and the most enchanting of all, Prairie Dogs. They are actually not dogs at all but rodents that live in underground towns, very similar to African Meerkats. This morning they were on top of their earth mounds, stretching into the air, high on their back legs.

 

 

 

 

We also saw a Black - footed ferret pocking his head out of one of the Prairie Dog holes. Back in the 1980’s these ferrets nearly became extinct and there is now a reintroduction programme taking place. They live in the Prairie Dog burrows and their main diet is Prairie Dog which must lead to very difficult neighborhood relationships!

 

After our early start we decided to go to Blue Bell Lodge - one of the historic lodges within the park - for breakfast. The log-cabin ranch style lodge is set amongst pine trees and as well as the Dining Room has log cabin accommodation, stables and chuck wagons for hayrides and cookouts. We certainly had a hearty cowboy breakfast called the ‘Old Timer’ two eggs – over easy, ham, hash browns, toast and coffee on tap.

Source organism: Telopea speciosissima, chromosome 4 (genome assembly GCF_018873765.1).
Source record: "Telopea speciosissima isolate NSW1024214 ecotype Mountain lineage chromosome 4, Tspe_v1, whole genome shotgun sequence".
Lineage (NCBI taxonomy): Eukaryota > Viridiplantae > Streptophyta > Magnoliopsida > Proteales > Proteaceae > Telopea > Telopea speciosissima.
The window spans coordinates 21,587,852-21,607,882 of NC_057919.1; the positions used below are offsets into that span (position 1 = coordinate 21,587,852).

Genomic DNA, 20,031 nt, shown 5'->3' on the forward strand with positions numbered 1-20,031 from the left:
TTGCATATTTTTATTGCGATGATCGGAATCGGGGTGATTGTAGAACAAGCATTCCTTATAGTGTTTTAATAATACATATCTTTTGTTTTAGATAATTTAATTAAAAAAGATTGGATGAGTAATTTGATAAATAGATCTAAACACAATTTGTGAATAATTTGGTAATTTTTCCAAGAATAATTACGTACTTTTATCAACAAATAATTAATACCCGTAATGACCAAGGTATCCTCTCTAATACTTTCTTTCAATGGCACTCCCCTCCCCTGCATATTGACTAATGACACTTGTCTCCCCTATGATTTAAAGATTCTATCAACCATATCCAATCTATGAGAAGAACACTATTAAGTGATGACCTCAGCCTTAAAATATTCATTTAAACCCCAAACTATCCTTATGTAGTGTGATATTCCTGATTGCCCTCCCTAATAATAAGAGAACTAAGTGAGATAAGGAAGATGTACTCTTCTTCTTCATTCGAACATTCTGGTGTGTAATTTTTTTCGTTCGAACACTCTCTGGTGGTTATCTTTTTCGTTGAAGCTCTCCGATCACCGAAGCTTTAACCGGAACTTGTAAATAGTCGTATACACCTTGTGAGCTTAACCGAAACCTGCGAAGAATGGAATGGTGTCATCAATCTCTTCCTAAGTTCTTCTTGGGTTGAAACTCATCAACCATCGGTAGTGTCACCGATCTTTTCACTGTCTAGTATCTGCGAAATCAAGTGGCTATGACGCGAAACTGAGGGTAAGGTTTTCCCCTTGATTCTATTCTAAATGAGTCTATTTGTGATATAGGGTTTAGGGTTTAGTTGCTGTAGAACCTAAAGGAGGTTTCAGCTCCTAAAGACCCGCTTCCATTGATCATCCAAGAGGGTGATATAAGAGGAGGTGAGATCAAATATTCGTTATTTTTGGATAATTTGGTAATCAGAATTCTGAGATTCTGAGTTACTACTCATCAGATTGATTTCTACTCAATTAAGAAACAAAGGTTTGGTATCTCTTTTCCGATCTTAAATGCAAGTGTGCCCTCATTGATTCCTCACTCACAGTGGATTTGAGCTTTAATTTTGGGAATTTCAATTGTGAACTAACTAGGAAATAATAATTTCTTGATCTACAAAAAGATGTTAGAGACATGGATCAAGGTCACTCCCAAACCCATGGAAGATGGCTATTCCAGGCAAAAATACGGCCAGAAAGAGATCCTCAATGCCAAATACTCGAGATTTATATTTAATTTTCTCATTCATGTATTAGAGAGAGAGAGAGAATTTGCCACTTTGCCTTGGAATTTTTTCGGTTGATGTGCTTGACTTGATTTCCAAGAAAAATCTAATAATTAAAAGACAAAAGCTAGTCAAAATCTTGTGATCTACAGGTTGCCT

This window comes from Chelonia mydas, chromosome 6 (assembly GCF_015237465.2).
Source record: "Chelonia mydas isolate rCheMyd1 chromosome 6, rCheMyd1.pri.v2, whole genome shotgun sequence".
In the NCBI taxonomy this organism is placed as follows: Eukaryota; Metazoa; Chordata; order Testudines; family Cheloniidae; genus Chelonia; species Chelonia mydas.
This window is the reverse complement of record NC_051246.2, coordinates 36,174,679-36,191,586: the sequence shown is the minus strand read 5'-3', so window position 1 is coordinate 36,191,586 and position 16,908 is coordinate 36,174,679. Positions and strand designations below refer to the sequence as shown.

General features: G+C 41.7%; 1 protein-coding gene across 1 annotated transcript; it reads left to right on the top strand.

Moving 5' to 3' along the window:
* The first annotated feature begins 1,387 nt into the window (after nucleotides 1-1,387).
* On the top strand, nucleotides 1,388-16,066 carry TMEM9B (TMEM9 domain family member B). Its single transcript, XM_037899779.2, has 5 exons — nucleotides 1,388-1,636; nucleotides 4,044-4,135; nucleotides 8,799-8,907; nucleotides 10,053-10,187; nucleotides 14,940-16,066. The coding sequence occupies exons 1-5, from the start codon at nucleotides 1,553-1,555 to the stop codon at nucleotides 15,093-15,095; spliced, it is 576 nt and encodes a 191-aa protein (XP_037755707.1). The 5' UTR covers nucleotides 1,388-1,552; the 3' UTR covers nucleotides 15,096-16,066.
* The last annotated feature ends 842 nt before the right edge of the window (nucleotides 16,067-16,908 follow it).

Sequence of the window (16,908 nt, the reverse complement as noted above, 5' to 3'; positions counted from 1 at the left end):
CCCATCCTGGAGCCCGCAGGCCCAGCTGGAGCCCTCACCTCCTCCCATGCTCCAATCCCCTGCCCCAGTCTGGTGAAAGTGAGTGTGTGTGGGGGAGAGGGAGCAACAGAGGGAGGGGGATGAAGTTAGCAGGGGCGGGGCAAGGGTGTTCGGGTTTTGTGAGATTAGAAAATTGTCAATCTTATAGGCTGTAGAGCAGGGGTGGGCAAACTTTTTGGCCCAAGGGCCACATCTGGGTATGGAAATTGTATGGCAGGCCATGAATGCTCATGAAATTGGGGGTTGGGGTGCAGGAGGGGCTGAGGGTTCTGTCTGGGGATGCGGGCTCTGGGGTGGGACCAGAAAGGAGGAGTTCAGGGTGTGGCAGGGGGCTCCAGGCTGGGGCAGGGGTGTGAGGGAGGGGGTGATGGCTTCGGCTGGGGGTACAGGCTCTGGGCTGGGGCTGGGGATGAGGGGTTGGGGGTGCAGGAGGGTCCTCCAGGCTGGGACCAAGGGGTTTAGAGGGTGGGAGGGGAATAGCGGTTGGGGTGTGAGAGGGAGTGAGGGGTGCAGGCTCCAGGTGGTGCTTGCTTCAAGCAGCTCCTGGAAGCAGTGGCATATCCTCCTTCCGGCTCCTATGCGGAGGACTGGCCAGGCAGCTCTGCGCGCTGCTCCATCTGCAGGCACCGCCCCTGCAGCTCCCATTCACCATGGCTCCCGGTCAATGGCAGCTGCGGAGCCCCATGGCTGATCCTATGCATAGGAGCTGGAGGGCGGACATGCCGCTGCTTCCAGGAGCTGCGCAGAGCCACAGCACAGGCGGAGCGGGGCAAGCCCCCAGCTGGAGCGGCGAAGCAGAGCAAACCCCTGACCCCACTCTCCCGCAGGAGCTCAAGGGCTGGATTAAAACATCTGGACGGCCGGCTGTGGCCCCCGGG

Now that we had seen what was on top of the Black Hills we thought we have a look at what was underneath, at the Jewell Cave. Two brothers discovered the cave in 1900 after finding a hole in the mountain blowing out cold air but it was too small in size for humans to enter. Therefore in true wild-west fashion they made it larger with a blast of dynamite. They entered the cave and discovered the walls covered with calcite crystals that sparkled like ‘jewels’. At first they thought this sparkly material was quartz which is often found with gold and so they filed a mining claim. There was no gold and Calcite crystal had little commercial value, therefore, they decided to develop the cave into a tourist attraction. Eventually Jewell Cave was made a national monument and the family of the brothers sold their claim to the government.

Very conveniently our group of about twenty made our way down into the cave by elevator together with our guide, Ranger Mike.

 

We travelled through rooms, chambers and passages ascending down stairways to 370 feet. The cave is strategically lit to reveal the calcite crystals, flowstone and stalagmites. Jewel Cave was formed by acid rich groundwater and Mike went on to explain the geology, formations and colours of the cave. So far the cave is 177 miles in length, the third longest cave in the world, and they are still exploring. Airflow studies indicate that there is a lot more cave yet to be discovered.

 

 

 

 

 

 

 

 

 

Tuesday 13th October

Stayed around camp today.

 

Wednesday 14th October

Picked up the SD-44 in Rapid City east towards Badlands National Park. Drove across grassland for a few miles and as we came over the brow of a hill the landscape changed and we saw rock ridges in the distance.